While you could have arrived by boat in Genoa, there was the threat of pirates, which obviously made that a riskier choice. Those that made it to Italy were rewarded with an unapparelled experience. Venice, Florence, Rome and Naples were the standard route, although you could have ventured out to other places.
Thanks to the rise and influence of the Renaissance in the 14th to 16th centuries, Italian culture dominated Europe. As Italian artists, painters and scholars travelled to other European courts, they brought an appreciation for philosophy, arts and literature, and fashion.
It’s not surprising that many would want to visit Italy and see the glory of what was once the Roman Empire for themselves. This became especially popular after the re-discovery of Pompeii and the nearby towns. We still do that today, and if you’re like me, you love exploring ancient ruins.
As most travellers ended their tour in Italy, they made their way back home in a similar way or by travelling through similar routes before they boarded the ship back home. The journey there and back could be lengthy, adding about six months just in travel time.
With the revival of interest in the classical world, you might wonder why Greece wasn’t on the Grand Tour of Europe itinerary. That’s because Greece was under the Ottoman Empire’s rule and not as accessible to young men on a European tour. It’s not to say that travellers didn’t go there. It just wasn’t a common stop on the Tour for most people.
Thinking of visiting Greece? Here are 7 Reasons to start planning your trip!
The legacy of the European Grand Tour
The Grand Tour’s focus on studying and collecting art allowed many to bring home paintings, artworks, antiques and great souvenirs. Many of these acquired pieces ended up decorating their homes back home. Eventually, many of these priceless collections became part of museums in London today.
While many young men were rowdy and caused many issues with their behaviour and drunkenness, many took advantage of their experience. The same privilege that made the Tour possible was often credited for producing notable authors, scientists, patrons of the arts and scholars. These men brought with them the knowledge and experience that enhanced the cultural richness of their home.
Another familiar legacy of the Tour was the creation of guidebooks and tour guides. Without widely available tourist information, travellers would have to rely on the experience of others. It wasn’t that difficult to come up with an itinerary and recommendations when everyone travelled pretty much the same route.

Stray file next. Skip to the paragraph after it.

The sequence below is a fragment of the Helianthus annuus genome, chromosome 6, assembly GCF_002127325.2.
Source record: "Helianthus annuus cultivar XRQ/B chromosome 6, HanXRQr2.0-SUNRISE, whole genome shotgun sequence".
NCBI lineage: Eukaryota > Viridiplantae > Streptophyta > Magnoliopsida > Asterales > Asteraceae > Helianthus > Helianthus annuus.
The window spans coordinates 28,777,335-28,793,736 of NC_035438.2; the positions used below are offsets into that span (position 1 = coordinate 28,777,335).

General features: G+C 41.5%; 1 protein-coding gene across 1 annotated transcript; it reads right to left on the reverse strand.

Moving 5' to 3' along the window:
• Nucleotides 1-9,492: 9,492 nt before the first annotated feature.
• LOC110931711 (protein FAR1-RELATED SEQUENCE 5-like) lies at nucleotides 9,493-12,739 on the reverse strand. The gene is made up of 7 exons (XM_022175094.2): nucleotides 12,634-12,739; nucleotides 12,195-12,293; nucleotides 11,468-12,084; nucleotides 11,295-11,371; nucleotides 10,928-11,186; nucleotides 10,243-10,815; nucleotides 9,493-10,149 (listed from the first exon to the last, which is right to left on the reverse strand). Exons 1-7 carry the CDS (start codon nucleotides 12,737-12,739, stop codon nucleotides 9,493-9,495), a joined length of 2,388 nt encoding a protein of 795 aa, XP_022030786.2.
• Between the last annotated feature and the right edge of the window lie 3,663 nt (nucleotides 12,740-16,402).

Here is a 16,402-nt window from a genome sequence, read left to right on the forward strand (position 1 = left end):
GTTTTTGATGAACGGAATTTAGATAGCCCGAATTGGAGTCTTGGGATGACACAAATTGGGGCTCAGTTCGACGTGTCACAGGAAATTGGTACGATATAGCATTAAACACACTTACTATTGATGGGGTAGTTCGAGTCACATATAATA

What ended the Grand Tour?
As with everything else in life, what goes up must come down. The relative peace in Europe, especially along the route, was why the Grand Tour flourished. While travellers had to be on the lookout for thieves, they didn’t have to travel through battlefields. The end of the Seven Years’ War in 1763 guaranteed a steady flow of visitors to Europe.
The tour was not just accepted; it became an expected rite of passage among the young aristocrats. In fact, many people of wealth or those funded by them, travelled extensively, collecting art and other valuable objects all over the continent, bringing home extensive collections of priceless works.
So what put an end to this great past-time? Well, the French Revolution and Napoleon. Once he invaded Italy in 1796, that was the end of the Grand Tour. You might wonder why it didn’t just resume after the war ended. That’s because travel itself changed, officially marking the end of the Tour.
People like Thomas Cook changed the way we travel. Remember the guides and itineraries created to assist those on Tour in navigating the way? Cook was the first to recognize packaged holidays’ profitability and organized group tours as early as 1841. The Industrial Revolution led to the creation of wealth and allowed many who wouldn’t otherwise be able to travel to do so. You no longer had to be a wealthy aristocrat to travel to the continent.
The European Grand Tour in the 21st century
Here is a suggested itinerary comparable to that of the European Grand Tour. You can shorten this to about two weeks, but I recommend at least three weeks for a more in-depth experience. You can always add other destinations to suit your itinerary as they are very accessible from these locations.
- London: 3 days
- Paris: 3 days, 5 if you want side trips to Versailles and the Loire Valley
- Venice: 2 days
- Florence: 3-4 days
- Rome: 4 days
- Naples: 3-4 days, including a visit to Pompeii and/or Herculaneum
As there are 44 countries in Europe, the possible combinations of itineraries can be endless. You can organize them by physical proximity, themes or duration. You can even create detailed itineraries of individual countries with numerous tourist offerings. Planning multiple destination travel is easy once you know where you want to go.
Europe today has excellent connectivity and a robust transportation network. Travelling between different countries and cities is a lot more affordable and accessible than in the past. It’s also safer, and travellers have access to detailed information about destinations before leaving their homes. You no longer have to travel with a personal entourage to carry your belongings, look after your needs and make sure your clothes are ready to wear.
As a traveller and a history fangirl, I find the evolution of travel fascinating. There are so many things we take for granted today that were unthinkable in the past. Travelling alone, especially solo as a female, is not uncommon. You can backpack, stay in hotels or luxurious hotels, sail the Mediterranean on a yacht or tour with a group. The options are endless. It makes you realize how fortunate we are today. Are you a fan of European tours?